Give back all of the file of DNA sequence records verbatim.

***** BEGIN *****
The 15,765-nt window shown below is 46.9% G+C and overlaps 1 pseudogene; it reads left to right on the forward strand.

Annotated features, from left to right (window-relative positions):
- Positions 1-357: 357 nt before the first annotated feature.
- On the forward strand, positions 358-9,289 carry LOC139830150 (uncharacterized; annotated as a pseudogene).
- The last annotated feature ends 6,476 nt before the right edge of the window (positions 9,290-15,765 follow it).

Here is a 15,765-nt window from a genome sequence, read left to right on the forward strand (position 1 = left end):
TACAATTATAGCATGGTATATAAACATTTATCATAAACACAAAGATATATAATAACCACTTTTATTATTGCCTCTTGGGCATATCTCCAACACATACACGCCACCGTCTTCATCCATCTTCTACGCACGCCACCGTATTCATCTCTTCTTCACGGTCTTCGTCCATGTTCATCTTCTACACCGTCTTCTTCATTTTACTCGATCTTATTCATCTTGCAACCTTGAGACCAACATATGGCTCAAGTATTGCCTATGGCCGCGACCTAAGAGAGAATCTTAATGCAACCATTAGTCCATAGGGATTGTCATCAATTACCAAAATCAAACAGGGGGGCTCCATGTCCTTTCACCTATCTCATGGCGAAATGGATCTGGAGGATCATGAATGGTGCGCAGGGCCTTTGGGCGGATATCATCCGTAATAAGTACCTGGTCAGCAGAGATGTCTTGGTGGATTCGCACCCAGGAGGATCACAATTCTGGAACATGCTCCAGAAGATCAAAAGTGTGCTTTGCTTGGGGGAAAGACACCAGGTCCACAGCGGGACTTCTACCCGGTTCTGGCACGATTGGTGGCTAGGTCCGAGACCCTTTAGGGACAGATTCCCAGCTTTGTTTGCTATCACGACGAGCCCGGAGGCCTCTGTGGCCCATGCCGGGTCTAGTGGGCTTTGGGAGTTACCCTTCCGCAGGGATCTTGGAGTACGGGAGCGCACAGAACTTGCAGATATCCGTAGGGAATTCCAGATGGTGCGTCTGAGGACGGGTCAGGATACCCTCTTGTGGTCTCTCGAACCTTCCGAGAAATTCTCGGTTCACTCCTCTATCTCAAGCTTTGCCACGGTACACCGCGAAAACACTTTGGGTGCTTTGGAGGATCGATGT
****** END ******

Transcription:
The 15,765-nt window shown below is 46.9% G+C and overlaps 1 pseudogene; it reads left to right on the forward strand.

Annotated features, from left to right (window-relative positions):
- Positions 1-357: 357 nt before the first annotated feature.
- On the forward strand, positions 358-9,289 carry LOC139830150 (uncharacterized; annotated as a pseudogene).
- The last annotated feature ends 6,476 nt before the right edge of the window (positions 9,290-15,765 follow it).

Here is a 15,765-nt window from a genome sequence, read left to right on the forward strand (position 1 = left end):
TACAATTATAGCATGGTATATAAACATTTATCATAAACACAAAGATATATAATAACCACTTTTATTATTGCCTCTTGGGCATATCTCCAACACATACACGCCACCGTCTTCATCCATCTTCTACGCACGCCACCGTATTCATCTCTTCTTCACGGTCTTCGTCCATGTTCATCTTCTACACCGTCTTCTTCATTTTACTCGATCTTATTCATCTTGCAACCTTGAGACCAACATATGGCTCAAGTATTGCCTATGGCCGCGACCTAAGAGAGAATCTTAATGCAACCATTAGTCCATAGGGATTGTCATCAATTACCAAAATCAAACAGGGGGGCTCCATGTCCTTTCACCTATCTCATGGCGAAATGGATCTGGAGGATCATGAATGGTGCGCAGGGCCTTTGGGCGGATATCATCCGTAATAAGTACCTGGTCAGCAGAGATGTCTTGGTGGATTCGCACCCAGGAGGATCACAATTCTGGAACATGCTCCAGAAGATCAAAAGTGTGCTTTGCTTGGGGGAAAGACACCAGGTCCACAGCGGGACTTCTACCCGGTTCTGGCACGATTGGTGGCTAGGTCCGAGACCCTTTAGGGACAGATTCCCAGCTTTGTTTGCTATCACGACGAGCCCGGAGGCCTCTGTGGCCCATGCCGGGTCTAGTGGGCTTTGGGAGTTACCCTTCCGCAGGGATCTTGGAGTACGGGAGCGCACAGAACTTGCAGATATCCGTAGGGAATTCCAGATGGTGCGTCTGAGGACGGGTCAGGATACCCTCTTGTGGTCTCTCGAACCTTCCGAGAAATTCTCGGTTCACTCCTCTATCTCAAGCTTTGCCACGGTACACCGCGAAAACACTTTGGGTGCTTTGGAGGATCGATGT